BEIRUT: A million-euro funding agreement for the continued restoration of Sursock Museum was signed Sunday on behalf of the Italian government and UNESCO.
Italy’s Deputy Foreign Minister Marina Sereni and Costanza Farina, the director of UNESCO’s Beirut office, signed the memorandum of understanding at the museum, which has made headway in recovering from the Aug. 4 blast.
Responding to the call for support from UNESCO’s Li Beirut initiative, which aims to raise 300 million euros to help restore schools, heritage and cultural sites around Beirut damaged by the blast, the Italian Agency for Development Cooperation will work alongside UNESCO to help in the museum’s second phase of reconstruction.
“The Sursock Museum, as the first rehabilitation project to be jointly launched by Italy and UNESCO in the field of cultural heritage after the explosion, represents a first crucial demonstration of our engagement for the recovery of Beirut after the blast,” Sereni said at the signing. “We firmly believe that culture and the protection of heritage are needed in times of crisis, more than ever.”
This is “a project in which we strongly believe, being aware of what Sursock Museum represents for Beirut and for the Lebanese population: a center at the heart of the urban socio-cultural life, one of the historical symbols of Beirut, a venue of art, open to all,” she added. “The Lebanese population can continue counting on the support and the partnership of the Italian government and its people.”
The planned activities are based on the Museum Damage Assessment Report, prepared in September 2020, which estimated the museum would require $3 million for complete rehabilitation.
Part of the works have already been financed by other donors. The French government is funding the restoration of the museum’s stained glass windows and antique decorative elements of the historic rooms on the first floor.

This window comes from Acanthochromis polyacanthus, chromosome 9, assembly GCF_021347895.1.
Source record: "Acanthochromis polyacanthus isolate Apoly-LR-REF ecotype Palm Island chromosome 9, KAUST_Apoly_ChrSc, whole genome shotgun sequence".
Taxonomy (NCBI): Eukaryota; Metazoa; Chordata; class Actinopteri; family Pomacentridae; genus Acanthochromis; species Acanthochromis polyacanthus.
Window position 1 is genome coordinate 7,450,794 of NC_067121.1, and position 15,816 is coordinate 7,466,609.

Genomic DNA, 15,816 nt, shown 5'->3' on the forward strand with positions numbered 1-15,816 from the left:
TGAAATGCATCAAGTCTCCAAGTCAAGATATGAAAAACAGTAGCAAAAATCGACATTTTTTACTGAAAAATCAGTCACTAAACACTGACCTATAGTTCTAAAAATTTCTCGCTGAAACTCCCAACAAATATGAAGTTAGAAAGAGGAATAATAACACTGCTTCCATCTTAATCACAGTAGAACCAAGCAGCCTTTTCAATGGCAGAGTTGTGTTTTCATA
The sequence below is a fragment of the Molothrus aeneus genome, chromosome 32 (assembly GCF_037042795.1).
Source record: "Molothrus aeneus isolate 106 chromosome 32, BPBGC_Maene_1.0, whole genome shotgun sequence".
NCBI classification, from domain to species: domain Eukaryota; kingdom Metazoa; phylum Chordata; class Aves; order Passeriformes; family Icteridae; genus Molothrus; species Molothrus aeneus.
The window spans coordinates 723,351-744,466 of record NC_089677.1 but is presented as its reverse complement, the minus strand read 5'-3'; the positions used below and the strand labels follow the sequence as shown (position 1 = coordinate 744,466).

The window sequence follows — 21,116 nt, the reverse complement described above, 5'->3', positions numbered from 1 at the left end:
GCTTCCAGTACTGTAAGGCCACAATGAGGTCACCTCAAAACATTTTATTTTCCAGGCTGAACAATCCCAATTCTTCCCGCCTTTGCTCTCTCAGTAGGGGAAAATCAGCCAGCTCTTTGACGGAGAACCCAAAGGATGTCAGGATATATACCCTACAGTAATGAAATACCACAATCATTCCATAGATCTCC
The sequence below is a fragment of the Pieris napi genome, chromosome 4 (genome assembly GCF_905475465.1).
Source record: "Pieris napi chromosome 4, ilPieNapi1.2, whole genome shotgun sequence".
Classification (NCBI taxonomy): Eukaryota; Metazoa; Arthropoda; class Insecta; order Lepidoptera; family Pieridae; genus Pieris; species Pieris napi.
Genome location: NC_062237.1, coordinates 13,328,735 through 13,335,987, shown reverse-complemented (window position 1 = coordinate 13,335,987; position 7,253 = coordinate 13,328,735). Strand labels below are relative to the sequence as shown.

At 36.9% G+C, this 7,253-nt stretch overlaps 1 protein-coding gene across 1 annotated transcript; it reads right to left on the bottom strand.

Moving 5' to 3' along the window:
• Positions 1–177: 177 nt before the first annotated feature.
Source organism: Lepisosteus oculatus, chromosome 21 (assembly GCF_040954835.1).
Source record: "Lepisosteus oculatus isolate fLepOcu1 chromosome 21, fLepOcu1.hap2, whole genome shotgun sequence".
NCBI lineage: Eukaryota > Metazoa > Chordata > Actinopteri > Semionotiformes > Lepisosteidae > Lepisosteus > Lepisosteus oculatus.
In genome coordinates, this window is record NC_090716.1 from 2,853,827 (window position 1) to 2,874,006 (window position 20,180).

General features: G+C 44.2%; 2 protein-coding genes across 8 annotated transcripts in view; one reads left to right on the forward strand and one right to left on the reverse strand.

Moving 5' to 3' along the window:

“Maison Tarazi, who originally restored the Salon Arabe, is working on these wood fixtures,” Sursock Museum director Zeina Arida told The Daily Star. “We received as a donation all the stained glass that we needed for the façade windows … The artist, Maya Husseni, is currently producing the stained glass panels and working on them.
“We have our main painting restorer Kerstin Khalife, who is working with two assistants. We have Isabelle Doumet-Skaf starting on the restoration of the sculptures, beginning with the stone sculpture of Saloua Raouda Choucair, and we already did a few months ago part of the graphic and paper arts,” she added. “Nathalie Hanna is also working on the restoration of two ceramics by Simone Fattal.”
Fifty-three artworks were damaged overall by the blast and Paris’ Centre Pompidou has been working with Sursock’s restoration team to offer advice and technical support during the process. Three paintings from the museum, as well as 10 portraits from the Sursock Palace collection, are being sent there for restoration this month.
The Italian fund will cover the more technical aspects of the museum rehabilitation, as well as the finishing touches needed to reopen to the public – installing smoke detectors, CCTV cameras, ducts and accessories relating to air-conditioning and repairing elements of the cafeteria and the museum’s audiovisual room.
“The Italian government decided to support our efforts in our second phase of reconstruction, which is mainly the second floor and includes the electro-mechanical works, such as the lighting on the second floor, which is totally damaged and out of production,” Arida said. “Things like access control, the inclusion system and fire doors are part of this, also the wall portioning, painting, false ceilings, and flooring.”
Arida had hoped to reopen in November 2021, in time to mark the 60th anniversary, but with much left to finish, it’s more likely the museum will reopen in early 2022. – The Daily Star